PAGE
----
Mountain. Mr Underhill is my name, and with me is Meat son of Loaf. We
have come a long ways--out of Knottsberry® with Aragon and Boromir®.
Ah-ha! Out of our way, peasants!'
'Boromir®!' all four men exclaimed.
'Boromir® son of Lord Dentist®?' said Faramir, and stern look came to his
face. Which was remarkable for Frodo to notice since all four still wore
their masks. 'Who are you really, and what did you have to do with him?'
'Are these words known to you that Boromir® brought to Knottsberry®?'
Go ask Frodo,
when he's ten feet tall.
'Those words are known indeed,' said Dr Faramir in astonishment. 'This is
not the time or place for a proper interrogation. Nor do I have my
instruments. Take them into custody.'
There was little for the Frodo and Sam to do except sit and wait. Two of
the Men stayed behind to watch them. They removed their masks to reveal
their pale, fair faces, flaxen hair, and ice blue eyes. After awhile they
spoke to the Hobbits. They named themselves Maybelline and Dimrod,
soldiers of Gondor®, and they were members of Dr Faramir's Einsatzgruppe;
for they were descended from folk who once lived there, before it was
overrun with Orcs and the property values dropped deeper than the Moria
chasm. From the such people the Lord Dentist® would select forayers to
harass Orcs and racially impure Easterlings.
'We seldom come so far afield, but we have a special mission. We come to
ambush the Men of Hard. Curse them.'
'Aye, curse the Southrons!' said Dimrod. ''Tis said they had a simple and
happy life while working the estates of Ithilien. Then Sauron filled their
simple wooly heads with notions of equality and freedom. They have become
an uppity lot since that time.'
Their talk died down into a listening silence. All seemed still and
listless. Sam grew bored and fell asleep. A sudden noise awoke him. There
was the sound of cries and crashing steel nearby. The sounds came closer.
'They are coming closer!' cried Dimrod. 'See! Some of the Southrons have
broken from the trap and flying from the road. There they go! Our men are
after them, and the Doctor leading.'
Sam, eager to see more, went now and joined the guards. He caught a
glimpse of swarthy men running pell-mell down the slope. Some threw down
their weapons to beg mercy, and they were slain where they stood. Nearby
one southron had been caught and was being forced to dig a pit. He was
then knocked unconscious, thrown into the pit, and buried alive.
It was Sam's first view of a massacre of Men against Men, and he did not
like it much. He was glad he could not see the face of the buried man nor
the cause of the strange gurgled and strangled cries from the hidden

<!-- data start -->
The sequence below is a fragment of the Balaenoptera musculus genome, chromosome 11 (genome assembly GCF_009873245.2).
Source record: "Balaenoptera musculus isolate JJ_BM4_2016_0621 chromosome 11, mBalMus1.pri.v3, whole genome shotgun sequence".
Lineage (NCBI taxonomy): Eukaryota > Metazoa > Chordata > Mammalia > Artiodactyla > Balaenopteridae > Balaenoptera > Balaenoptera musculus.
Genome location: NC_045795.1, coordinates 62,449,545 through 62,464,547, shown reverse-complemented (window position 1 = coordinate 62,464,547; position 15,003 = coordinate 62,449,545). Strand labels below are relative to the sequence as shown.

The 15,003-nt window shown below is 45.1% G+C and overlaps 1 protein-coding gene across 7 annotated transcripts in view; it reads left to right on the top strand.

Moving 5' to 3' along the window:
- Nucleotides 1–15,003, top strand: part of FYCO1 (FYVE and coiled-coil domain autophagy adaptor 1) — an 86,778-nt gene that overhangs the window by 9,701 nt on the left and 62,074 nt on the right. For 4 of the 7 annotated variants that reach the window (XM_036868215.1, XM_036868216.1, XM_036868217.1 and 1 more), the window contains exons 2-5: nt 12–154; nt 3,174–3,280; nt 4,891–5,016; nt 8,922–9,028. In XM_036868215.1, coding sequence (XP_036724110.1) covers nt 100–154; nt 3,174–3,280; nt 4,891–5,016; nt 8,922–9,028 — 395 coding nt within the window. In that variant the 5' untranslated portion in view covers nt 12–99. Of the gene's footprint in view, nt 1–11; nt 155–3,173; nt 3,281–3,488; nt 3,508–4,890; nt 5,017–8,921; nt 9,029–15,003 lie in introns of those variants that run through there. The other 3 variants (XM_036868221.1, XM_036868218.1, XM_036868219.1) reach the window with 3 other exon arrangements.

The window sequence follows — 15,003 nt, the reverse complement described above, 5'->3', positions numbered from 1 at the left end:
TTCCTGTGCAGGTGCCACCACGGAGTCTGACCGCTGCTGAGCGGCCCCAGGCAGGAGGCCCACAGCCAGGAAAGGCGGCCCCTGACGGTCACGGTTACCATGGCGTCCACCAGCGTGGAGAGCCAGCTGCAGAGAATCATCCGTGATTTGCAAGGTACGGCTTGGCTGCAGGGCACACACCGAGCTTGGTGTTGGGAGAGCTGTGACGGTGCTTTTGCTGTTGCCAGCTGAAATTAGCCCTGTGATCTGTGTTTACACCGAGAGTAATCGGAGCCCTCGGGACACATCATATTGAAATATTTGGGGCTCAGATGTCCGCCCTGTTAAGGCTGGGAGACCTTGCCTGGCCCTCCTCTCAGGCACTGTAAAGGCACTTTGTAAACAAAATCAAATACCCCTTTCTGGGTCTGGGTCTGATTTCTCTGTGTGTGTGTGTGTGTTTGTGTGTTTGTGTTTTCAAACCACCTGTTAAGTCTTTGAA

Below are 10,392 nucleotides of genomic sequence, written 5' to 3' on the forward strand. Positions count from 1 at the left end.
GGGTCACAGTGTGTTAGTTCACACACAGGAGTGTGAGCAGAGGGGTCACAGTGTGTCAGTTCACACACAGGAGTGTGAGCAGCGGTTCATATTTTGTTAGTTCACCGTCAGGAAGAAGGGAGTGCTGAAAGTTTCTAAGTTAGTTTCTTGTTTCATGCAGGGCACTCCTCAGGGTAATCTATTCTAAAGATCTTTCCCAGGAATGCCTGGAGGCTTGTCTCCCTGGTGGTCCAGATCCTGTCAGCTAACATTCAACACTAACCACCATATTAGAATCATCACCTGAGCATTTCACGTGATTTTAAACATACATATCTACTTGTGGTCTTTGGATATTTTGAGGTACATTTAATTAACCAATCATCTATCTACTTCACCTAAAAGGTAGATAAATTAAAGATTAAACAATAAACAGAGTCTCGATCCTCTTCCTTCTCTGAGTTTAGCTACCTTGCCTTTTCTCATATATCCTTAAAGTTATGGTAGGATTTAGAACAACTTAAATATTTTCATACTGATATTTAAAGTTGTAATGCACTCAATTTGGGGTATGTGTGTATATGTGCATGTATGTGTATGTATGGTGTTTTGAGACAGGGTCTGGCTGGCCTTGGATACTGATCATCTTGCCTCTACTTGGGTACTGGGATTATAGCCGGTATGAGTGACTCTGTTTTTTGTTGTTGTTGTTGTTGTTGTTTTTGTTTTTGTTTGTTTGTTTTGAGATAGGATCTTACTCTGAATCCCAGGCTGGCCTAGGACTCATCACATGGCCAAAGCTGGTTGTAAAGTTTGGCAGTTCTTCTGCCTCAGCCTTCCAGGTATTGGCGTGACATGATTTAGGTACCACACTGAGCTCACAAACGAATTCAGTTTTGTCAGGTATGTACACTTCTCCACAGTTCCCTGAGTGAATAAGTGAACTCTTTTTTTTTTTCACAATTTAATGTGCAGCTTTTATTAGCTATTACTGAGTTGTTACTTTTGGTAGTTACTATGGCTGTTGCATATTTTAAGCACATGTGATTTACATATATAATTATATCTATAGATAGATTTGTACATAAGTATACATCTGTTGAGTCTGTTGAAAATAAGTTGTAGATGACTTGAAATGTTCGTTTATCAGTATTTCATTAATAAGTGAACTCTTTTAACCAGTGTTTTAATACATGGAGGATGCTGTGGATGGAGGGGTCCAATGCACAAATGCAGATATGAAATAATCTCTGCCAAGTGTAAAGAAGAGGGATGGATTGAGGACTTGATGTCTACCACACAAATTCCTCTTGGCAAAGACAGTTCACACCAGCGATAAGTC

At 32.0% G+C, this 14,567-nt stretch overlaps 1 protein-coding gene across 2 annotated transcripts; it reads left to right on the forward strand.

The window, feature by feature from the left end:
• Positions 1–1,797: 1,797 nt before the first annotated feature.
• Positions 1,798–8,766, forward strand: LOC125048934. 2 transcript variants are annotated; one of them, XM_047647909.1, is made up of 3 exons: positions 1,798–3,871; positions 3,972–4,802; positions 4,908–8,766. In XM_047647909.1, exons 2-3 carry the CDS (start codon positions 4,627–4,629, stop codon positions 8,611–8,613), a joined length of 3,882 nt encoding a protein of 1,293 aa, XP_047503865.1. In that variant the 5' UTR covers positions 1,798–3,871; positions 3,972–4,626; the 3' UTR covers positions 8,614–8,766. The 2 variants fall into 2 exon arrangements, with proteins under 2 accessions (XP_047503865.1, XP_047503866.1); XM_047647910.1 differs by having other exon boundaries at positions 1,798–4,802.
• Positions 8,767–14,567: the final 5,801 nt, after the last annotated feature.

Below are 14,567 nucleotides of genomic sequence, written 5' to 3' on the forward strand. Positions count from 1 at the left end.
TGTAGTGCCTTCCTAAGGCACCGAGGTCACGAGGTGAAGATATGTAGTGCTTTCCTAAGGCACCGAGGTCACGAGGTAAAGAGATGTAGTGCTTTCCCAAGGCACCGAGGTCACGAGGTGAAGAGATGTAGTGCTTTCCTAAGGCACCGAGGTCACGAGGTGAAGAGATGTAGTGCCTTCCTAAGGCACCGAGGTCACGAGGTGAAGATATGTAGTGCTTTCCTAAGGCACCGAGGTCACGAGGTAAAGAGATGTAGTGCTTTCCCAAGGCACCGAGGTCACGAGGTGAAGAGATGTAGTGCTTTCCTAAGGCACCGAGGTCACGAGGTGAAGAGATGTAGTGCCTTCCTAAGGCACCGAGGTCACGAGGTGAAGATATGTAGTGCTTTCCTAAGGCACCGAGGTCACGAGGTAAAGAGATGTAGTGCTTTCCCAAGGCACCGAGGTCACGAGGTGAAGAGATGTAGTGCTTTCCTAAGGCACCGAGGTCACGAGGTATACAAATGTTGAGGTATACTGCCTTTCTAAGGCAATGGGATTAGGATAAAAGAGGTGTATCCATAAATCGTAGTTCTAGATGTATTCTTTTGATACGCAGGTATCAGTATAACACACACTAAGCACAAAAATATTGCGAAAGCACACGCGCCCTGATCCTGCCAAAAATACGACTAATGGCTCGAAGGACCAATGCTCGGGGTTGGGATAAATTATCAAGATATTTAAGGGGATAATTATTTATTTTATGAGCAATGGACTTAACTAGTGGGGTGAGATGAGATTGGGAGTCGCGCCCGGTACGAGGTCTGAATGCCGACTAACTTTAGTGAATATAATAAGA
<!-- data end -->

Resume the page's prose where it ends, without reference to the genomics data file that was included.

roadway. And then there was a new sound, a great bellowing.
'Hare! Hare!' cried Maybelline to his companion. 'May Les Invisibles turn
it aside! Mommy! Mommy!'
To his astonishment and terror, and lasting delight, Sam saw a white shape
crash out of the trees and come careening down the slope. Fear and wonder,
maybe, enlarged him in the hobbit's eyes, but the Warrabbit of Harad was
indeed a beast of vast front teeth, and the like of him does not hop now
in Middle-Earth; his kin that live still in latter days are but memories
of his mighty canines. The Warrabbit was completely drunk, stewed to the
gills, and charged straight to the observers, and then swerved away to
watch Nick at Nite, passing only a few hectares away, rocking the ground
with its mighty leaps, enormous dhow sail-like ears spread out, his small
red eyes raging.
On the white rabbit thundered, blundering in blind wrath through pool and
thicket. Soon he was lost to view. What became of it Sam never heard:
whether it escaped to roam in the wild, or whether it was slain by a Holy
Hand-Grenade of Antioch.
Sam drew a deep breath. 'A Warrabbit it was!' he said. 'So there are
warrabbits, and I have seen one. What a life! But no one at home will ever
believe. Not about that or that catepillar dude or the Cheshire cats of
Queen Beruthiel. Well, it's been a quite day, folks. Now if you'll just go
your way, we'll go ours, and it's been nice meeting you.'
But Maybelline and Dimrod merely smiled in anticipation of the Doctor's
sport with the hobbits in the following chapter.
This exciting piece of draft material is presented through the courtesy of
China Blue O'Brien 2 <mlindanne-aaaaaaat-hotmail-dawt-com>.
Copyright © 2000 by the author. All rights reserved. Some variance between this
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is to be preferred.